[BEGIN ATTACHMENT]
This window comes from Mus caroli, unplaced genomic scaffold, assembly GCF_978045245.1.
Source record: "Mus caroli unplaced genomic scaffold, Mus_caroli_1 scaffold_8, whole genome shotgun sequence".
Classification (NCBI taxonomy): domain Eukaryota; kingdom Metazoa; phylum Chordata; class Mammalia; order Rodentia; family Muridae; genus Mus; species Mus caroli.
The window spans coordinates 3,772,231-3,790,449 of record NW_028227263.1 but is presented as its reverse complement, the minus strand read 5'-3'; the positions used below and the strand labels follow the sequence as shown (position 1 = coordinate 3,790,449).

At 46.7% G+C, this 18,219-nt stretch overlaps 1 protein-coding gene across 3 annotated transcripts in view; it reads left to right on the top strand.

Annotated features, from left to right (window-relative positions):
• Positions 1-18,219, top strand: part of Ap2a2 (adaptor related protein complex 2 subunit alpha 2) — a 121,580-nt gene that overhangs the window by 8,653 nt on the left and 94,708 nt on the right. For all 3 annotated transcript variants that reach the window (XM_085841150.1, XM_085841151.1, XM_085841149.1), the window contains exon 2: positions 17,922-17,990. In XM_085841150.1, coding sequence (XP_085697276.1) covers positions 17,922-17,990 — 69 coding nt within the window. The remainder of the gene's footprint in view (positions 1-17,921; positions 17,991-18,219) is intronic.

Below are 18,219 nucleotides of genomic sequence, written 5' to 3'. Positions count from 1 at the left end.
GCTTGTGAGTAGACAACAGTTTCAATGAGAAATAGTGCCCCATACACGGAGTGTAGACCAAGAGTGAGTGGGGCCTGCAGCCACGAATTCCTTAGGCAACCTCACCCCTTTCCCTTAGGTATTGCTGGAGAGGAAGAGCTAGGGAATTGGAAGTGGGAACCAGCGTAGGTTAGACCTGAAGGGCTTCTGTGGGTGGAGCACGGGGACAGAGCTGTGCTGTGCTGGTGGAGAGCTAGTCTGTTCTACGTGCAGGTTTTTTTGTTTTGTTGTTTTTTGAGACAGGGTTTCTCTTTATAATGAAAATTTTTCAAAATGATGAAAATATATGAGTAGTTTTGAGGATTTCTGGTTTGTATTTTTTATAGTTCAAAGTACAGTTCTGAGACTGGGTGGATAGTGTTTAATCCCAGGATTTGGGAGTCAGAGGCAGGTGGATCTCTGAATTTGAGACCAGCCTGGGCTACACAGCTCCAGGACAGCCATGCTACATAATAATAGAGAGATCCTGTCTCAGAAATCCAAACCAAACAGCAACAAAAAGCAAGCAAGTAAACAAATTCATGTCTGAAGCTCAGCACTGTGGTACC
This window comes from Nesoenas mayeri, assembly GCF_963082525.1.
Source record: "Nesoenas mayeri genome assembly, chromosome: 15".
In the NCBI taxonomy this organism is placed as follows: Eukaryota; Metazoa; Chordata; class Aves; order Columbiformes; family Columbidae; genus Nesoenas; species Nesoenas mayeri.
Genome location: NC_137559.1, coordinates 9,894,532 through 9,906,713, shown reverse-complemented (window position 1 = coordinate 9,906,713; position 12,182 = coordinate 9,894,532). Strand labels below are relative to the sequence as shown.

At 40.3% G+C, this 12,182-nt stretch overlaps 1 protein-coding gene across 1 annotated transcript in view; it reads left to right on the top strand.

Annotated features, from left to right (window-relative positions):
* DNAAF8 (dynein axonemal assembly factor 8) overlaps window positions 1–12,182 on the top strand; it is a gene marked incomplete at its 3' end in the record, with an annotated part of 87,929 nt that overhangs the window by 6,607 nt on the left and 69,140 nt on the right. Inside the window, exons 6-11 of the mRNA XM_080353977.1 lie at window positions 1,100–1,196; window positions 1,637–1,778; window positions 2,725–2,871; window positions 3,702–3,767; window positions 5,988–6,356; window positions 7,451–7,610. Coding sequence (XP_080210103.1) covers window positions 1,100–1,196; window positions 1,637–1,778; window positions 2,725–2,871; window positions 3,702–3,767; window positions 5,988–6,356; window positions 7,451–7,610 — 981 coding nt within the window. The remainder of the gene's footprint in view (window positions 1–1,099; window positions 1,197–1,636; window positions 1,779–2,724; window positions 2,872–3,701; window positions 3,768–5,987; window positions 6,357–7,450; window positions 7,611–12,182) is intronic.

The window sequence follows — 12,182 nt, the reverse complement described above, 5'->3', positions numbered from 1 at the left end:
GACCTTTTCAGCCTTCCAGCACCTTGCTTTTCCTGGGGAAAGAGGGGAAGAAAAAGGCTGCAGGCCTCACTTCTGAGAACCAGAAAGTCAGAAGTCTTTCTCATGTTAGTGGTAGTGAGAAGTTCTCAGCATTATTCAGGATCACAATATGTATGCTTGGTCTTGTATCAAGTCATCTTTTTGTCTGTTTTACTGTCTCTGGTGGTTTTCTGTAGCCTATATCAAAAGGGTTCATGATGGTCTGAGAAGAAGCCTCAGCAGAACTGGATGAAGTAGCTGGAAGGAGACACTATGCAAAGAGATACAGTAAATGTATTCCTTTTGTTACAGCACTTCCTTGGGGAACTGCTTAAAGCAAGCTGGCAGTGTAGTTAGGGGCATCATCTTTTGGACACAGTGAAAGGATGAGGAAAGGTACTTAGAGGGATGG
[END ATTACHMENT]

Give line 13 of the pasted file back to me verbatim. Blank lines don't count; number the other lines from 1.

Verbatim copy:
Genome location: NC_137559.1, coordinates 9,894,532 through 9,906,713, shown reverse-complemented (window position 1 = coordinate 9,906,713; position 12,182 = coordinate 9,894,532). Strand labels below are relative to the sequence as shown.